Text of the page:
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Abstract: PO1478

A Deadly Treatment for Opioid-Induced Constipation

Session Information

Category: Trainee Case Report

  • 902 Fluid, Electrolyte, and Acid-Base Disorders: Clinical


  • Story, Maria T., The University of Iowa Hospitals and Clinics Department of Internal Medicine, Iowa City, Iowa, United States
  • Fraer, Mony, The University of Iowa Hospitals and Clinics Department of Internal Medicine, Iowa City, Iowa, United States

Hypermagnesemia is a rare but serious complication of exogenous magnesium (Mg) administration that can occur when GFR is reduced. We describe a case of Mg citrate ingestion for opioid-induced constipation (OIC) and the deadly consequences.

Case Description

A 68-year-old female with history of lumbar spinal stenosis, chronic kidney disease stage IIIA, and hypertension was admitted to our ICU with distributive shock. Over the last month, she had seen physicians 7 times for severe low back pain and was prescribed high quantities of oxycodone and NSAID’s. She developed constipation and her rheumatologist instructed she take a bottle of OTC Mg citrate. The next day, she presented to the ED for shortness of breath. Exam: BP 76/52, HR 118, Oxygen sat 86% on room air. She was ill appearing and tachypneic, with a firm/distended abdomen. CT abdomen/pelvis revealed a severe ileus. Labs: acute kidney injury (Creatinine 2 weeks prior 1.1, up to 3.3 mg/dL) and severe hypermagnesemia of 7.5 mg/dL. She was admitted to the ICU, started on pressor support and intubated. Twelve hours later, CVVHD was initiated for severe hypermagnesemia and oliguric AKI; however, her pressor requirements progressively increased until she was on 3 drugs. Eventually, her family decided to withdraw care.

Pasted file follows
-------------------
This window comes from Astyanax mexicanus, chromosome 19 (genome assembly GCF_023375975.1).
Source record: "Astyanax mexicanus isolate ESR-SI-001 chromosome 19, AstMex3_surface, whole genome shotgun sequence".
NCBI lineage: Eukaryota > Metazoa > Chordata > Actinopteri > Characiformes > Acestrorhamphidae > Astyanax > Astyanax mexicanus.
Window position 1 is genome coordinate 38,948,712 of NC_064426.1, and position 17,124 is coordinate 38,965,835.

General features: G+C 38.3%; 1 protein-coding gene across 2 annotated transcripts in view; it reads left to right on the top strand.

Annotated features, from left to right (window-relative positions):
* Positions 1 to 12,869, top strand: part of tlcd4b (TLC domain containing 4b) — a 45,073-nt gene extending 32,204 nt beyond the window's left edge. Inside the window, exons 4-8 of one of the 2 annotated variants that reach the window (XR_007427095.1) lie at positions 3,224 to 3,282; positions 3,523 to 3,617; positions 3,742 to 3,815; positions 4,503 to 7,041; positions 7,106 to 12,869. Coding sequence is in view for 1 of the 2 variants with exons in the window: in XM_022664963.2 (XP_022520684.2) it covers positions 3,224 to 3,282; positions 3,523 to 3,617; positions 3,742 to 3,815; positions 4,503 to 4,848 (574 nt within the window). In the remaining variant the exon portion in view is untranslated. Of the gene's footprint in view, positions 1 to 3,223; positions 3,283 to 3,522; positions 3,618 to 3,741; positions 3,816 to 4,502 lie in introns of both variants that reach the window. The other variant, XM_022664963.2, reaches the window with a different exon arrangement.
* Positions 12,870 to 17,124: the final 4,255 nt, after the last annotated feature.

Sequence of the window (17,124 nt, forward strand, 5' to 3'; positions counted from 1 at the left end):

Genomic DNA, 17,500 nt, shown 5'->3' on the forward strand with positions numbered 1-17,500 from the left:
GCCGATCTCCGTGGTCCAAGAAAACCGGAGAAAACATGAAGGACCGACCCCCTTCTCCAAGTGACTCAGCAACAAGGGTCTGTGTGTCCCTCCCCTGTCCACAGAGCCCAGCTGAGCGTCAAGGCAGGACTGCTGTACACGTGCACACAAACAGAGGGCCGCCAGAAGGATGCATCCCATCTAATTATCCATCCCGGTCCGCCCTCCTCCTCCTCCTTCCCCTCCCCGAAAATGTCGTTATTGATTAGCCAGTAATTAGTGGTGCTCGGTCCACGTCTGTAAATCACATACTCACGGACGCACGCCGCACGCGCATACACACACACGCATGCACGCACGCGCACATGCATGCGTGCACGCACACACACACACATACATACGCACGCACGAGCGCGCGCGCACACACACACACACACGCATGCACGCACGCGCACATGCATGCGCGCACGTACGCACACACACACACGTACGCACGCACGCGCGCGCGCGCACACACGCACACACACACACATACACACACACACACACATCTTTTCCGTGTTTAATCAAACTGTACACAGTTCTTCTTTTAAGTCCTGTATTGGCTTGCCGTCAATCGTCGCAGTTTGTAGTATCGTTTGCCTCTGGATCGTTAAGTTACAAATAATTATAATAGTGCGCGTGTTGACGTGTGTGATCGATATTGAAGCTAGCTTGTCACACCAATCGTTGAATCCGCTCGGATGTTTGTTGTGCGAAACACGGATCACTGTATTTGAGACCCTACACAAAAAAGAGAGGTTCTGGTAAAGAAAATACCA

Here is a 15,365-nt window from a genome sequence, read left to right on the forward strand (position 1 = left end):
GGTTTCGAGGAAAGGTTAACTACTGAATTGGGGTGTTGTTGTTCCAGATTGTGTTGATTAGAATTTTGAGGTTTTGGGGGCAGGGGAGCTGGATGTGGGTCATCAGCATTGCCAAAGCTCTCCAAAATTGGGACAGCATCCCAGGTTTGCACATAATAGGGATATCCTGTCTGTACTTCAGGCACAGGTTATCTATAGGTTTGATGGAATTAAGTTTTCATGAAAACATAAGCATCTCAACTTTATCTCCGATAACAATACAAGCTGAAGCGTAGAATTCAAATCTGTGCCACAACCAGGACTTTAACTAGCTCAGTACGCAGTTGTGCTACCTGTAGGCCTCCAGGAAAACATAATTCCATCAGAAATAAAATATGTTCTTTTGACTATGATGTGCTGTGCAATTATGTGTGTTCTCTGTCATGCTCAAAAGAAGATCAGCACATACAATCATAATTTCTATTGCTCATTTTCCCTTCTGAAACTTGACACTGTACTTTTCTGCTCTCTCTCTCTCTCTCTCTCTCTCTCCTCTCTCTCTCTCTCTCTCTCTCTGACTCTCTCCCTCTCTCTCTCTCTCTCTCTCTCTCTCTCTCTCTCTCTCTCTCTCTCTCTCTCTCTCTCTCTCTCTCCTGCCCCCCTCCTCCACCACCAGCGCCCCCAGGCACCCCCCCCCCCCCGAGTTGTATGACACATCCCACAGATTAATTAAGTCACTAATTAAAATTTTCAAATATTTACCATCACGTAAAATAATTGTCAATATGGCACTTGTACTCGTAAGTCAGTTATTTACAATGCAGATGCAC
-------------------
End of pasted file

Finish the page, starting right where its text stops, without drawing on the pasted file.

Hypermagnesemia is a rare event and occurs in the context of high dose Mg administration (ie. eclampsia treatment) or Mg ingestion in acute or chronic kidney disease. Mg acts as a calcium channel blocker, causing hypotension, bradycardia, muscle paralysis, somnolence, hypocalcemia, respiratory failure, and eventually cardiac arrest. The severity of manifestations is concentration dependent. Management includes IV fluids, loop diuretics, and IV calcium (if the patient is making urine). Hemodialysis is often required for those with severe AKI or ESRD.

This case illustrates the challenges of care coordination and duplicate medication prescribing among multiple physicians/practices. OIC was preventable with a bowel regimen. She received 3 different NSAIDs which led to AKI on CKD IIIA. Magnesium citrate was rapidly absorbed systemically in the context of ileus and Mg toxicity developed in the setting of low GFR. Nephrology consultation was delayed, resulting in prolonged severe hypotension, late hemodialysis initiation and ultimately death. These complications were entirely avoidable with a more thoughtful approach to medication prescribing.